NewsBelarusian Hackers Strike KGB. A Bold Move for Transparency and Justice

Belarusian Hackers Strike KGB. A Bold Move for Transparency and Justice

Cyberpartisans from Belarus hacked KGB employees' data. List already on the internet.
Cyberpartisans from Belarus hacked KGB employees' data. List already on the internet.
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6:04 PM EDT, April 27, 2024

On Friday, a Belarusian group known as the Cyberpartisans announced that they had infiltrated the local KGB website. The hackers disclosed that they had stolen the data of over 8,600 employees and published a list of the website's KGB administrators online.

Yuliana Shametavets, a representative of the group, spoke to the AP agency, stating that the cyber-attack was motivated by KGB chief Ivan Tertel's accusations against the activists, alleging their involvement in planning attacks on critical infrastructure.

The KGB is carrying out the largest political repressions in the history of the country and must answer for it. We work to save the lives of Belarusians, and not to destroy them, like the repressive Belarusian special services do - the activist expressed.

The article highlights a brewing scandal and mentions Lukashenko’s strategy for Euro 2024, hinting at deeper intrigues.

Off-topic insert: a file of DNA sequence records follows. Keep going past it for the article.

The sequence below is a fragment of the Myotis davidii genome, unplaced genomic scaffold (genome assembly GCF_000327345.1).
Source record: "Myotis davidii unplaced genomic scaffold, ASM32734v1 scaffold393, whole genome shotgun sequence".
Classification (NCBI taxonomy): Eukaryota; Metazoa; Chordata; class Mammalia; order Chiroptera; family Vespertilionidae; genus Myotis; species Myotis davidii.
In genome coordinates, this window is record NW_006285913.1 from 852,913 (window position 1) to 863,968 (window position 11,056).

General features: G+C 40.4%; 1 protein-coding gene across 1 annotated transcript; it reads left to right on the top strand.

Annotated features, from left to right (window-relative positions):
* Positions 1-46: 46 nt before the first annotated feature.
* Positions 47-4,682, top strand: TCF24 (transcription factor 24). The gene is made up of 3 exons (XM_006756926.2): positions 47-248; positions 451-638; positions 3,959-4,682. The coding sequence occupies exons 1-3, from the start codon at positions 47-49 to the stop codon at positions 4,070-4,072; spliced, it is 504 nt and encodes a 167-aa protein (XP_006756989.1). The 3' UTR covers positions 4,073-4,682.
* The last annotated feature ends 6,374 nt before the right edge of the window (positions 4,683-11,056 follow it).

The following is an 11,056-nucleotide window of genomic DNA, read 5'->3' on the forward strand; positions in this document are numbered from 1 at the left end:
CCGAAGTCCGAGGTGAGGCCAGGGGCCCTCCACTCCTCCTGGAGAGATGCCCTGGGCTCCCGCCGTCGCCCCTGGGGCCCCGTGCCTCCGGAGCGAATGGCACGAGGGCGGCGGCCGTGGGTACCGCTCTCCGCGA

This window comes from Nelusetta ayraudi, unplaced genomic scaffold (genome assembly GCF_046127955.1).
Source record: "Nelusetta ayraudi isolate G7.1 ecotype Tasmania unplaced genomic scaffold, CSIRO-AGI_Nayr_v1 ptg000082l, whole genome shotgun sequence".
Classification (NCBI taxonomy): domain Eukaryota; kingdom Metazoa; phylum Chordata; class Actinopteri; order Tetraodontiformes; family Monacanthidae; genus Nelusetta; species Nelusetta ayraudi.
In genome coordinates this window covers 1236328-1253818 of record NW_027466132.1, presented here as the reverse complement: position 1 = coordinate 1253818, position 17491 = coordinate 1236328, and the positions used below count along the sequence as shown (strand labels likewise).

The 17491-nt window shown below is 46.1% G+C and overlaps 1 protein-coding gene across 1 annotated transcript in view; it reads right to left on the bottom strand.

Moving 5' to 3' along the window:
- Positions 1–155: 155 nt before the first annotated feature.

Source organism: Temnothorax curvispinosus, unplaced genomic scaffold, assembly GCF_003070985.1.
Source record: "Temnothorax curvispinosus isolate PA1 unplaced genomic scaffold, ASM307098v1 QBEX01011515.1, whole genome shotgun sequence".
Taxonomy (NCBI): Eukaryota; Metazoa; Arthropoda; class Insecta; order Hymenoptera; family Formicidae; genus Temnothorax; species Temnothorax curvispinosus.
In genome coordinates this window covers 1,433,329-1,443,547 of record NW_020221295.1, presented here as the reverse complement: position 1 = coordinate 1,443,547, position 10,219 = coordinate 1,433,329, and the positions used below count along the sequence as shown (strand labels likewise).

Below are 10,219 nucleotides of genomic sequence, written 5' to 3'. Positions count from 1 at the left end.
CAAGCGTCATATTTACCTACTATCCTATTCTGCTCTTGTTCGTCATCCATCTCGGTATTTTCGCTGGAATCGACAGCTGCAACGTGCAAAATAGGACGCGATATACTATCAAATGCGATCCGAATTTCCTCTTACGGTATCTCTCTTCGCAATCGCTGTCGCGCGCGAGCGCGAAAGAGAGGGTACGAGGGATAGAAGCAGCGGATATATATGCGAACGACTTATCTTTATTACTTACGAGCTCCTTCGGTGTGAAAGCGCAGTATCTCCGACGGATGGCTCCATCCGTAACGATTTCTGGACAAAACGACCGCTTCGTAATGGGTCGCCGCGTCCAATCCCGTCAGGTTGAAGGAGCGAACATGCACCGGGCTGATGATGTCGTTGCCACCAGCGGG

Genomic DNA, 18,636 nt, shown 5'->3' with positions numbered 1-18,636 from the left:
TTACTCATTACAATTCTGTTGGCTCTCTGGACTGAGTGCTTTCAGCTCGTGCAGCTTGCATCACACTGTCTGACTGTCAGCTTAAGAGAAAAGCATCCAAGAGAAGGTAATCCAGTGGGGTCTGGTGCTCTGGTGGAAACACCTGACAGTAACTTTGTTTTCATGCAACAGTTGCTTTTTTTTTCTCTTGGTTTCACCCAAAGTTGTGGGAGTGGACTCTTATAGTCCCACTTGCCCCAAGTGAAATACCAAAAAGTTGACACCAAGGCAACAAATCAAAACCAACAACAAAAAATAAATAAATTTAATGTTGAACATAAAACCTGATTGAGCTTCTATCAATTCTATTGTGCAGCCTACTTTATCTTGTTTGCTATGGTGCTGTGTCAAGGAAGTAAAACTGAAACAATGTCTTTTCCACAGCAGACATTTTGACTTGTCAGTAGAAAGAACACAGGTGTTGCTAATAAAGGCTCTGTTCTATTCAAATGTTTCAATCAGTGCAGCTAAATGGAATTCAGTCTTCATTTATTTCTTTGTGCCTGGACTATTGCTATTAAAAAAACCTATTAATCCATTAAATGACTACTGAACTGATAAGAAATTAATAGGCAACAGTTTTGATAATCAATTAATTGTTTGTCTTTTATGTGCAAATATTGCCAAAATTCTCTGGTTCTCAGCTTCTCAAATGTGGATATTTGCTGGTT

Shametavets confirmed that the hackers gained access to the KGB's website several years prior and have continued their cyber-attacks since, successfully downloading the personal files of over 8,600 officers.

In response to the data breach, a chatbot was developed to identify KGB employees through submitted photographs, an innovative tool to uncover the identities behind the repressive force. The details regarding the KGB's website administrators were shared on the messaging platform Telegram.

Another piece worth reading discusses a political prisoner's insights into Lukashenko's oppressive tactics, accessible through a linked article.

- We want to show that in the digital world it is impossible to hide information, and the truth about political repressions will surface, and those who carried them out will be punished, - Shametavets remarked, announcing the plan to persist with their cyber-assaults.

This isn't the first cyber operation against Belarusian authorities

Recalling an incident two months prior, the Independent Radio Svaboda reported the temporary shutdown of the KGB's website, an act now claimed by the Cyberpartisans.

Radio Svaboda describes the group as a "decentralized community" of hackers. The group emerged in September 2020 amidst political unrest. It was founded in reaction to the suppression of political protest participants and has targeted the online platforms of Belarusian state institutions and law enforcement agencies since its inception.

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